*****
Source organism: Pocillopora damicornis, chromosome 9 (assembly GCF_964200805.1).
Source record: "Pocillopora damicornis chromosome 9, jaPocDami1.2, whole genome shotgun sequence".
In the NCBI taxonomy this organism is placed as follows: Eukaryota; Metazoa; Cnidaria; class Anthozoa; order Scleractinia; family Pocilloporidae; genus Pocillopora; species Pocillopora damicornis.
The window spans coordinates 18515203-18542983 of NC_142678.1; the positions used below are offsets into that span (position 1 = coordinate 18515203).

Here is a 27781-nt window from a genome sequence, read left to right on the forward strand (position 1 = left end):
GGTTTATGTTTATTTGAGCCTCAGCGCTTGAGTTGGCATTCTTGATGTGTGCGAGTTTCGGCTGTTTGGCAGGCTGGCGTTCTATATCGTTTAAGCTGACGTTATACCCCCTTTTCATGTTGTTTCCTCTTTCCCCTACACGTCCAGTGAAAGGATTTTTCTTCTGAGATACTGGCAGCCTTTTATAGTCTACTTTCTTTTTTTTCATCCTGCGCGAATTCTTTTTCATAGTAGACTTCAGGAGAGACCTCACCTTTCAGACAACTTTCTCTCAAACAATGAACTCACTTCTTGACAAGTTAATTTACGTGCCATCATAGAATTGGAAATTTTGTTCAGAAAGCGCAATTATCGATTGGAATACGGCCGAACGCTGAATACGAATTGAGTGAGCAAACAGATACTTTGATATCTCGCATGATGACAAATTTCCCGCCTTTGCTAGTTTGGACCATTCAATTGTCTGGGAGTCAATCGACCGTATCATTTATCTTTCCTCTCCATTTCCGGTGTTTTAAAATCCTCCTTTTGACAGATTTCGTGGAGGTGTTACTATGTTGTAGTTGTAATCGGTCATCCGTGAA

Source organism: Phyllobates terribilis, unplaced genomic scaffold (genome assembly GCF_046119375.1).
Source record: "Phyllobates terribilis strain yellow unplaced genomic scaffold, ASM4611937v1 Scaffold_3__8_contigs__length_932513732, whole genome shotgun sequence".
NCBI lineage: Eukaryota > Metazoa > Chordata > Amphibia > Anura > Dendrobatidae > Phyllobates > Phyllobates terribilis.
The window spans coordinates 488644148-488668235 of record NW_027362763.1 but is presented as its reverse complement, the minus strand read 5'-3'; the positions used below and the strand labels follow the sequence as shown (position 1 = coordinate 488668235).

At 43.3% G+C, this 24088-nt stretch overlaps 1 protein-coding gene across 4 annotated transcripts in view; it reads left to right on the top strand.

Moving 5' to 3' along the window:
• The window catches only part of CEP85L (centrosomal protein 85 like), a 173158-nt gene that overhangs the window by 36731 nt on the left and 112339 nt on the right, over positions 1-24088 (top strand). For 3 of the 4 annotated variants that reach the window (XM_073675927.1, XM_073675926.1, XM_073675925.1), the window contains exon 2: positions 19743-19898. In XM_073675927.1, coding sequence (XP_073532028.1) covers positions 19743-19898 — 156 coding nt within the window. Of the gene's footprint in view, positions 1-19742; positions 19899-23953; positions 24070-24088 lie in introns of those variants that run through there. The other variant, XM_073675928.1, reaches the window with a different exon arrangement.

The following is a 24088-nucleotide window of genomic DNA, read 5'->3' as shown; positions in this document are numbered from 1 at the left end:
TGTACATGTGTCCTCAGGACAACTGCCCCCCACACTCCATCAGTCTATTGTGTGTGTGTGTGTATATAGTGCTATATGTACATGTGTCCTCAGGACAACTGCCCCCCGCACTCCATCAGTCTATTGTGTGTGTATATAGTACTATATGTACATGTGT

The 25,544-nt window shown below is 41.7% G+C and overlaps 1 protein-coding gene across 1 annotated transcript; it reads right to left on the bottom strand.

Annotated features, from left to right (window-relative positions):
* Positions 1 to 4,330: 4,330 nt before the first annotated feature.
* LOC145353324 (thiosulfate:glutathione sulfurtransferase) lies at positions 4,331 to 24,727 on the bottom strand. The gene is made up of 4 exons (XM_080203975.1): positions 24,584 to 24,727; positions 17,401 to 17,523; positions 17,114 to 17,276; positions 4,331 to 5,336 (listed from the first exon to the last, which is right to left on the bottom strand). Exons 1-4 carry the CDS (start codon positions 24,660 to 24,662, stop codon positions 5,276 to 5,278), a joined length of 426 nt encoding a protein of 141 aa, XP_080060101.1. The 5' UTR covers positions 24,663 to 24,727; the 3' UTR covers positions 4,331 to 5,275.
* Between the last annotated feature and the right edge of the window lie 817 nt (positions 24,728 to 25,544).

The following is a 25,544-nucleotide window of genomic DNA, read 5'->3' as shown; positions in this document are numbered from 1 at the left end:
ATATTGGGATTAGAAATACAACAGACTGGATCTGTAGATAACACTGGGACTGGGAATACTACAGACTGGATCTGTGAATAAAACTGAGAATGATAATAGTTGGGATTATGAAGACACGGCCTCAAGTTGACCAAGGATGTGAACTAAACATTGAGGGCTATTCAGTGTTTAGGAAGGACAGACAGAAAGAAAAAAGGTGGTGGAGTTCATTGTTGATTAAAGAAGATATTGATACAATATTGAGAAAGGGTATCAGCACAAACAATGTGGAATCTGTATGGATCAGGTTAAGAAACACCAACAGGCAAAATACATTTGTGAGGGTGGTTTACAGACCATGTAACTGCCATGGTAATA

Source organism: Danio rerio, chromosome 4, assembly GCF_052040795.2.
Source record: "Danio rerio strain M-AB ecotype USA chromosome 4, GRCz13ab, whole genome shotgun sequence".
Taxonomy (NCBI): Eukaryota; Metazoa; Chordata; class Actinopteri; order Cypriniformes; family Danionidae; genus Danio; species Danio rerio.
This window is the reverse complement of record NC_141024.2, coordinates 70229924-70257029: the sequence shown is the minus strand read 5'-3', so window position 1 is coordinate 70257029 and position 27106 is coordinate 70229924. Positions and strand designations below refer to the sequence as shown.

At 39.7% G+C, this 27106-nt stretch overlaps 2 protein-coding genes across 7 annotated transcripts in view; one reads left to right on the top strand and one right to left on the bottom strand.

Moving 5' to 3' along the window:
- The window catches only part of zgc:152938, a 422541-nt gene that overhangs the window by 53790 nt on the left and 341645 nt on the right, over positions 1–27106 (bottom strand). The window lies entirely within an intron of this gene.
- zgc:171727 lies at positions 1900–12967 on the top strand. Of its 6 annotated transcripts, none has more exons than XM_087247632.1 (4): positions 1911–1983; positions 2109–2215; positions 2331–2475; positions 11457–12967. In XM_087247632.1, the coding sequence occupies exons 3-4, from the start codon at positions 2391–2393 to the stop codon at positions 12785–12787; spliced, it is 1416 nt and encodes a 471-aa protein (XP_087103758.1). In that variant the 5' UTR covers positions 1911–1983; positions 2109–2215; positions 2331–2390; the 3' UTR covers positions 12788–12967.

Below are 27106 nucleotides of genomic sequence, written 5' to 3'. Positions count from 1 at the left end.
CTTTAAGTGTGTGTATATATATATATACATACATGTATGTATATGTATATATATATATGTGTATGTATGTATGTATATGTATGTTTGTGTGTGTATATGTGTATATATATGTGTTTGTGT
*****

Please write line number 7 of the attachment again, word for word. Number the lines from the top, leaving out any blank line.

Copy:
Source organism: Phyllobates terribilis, unplaced genomic scaffold (genome assembly GCF_046119375.1).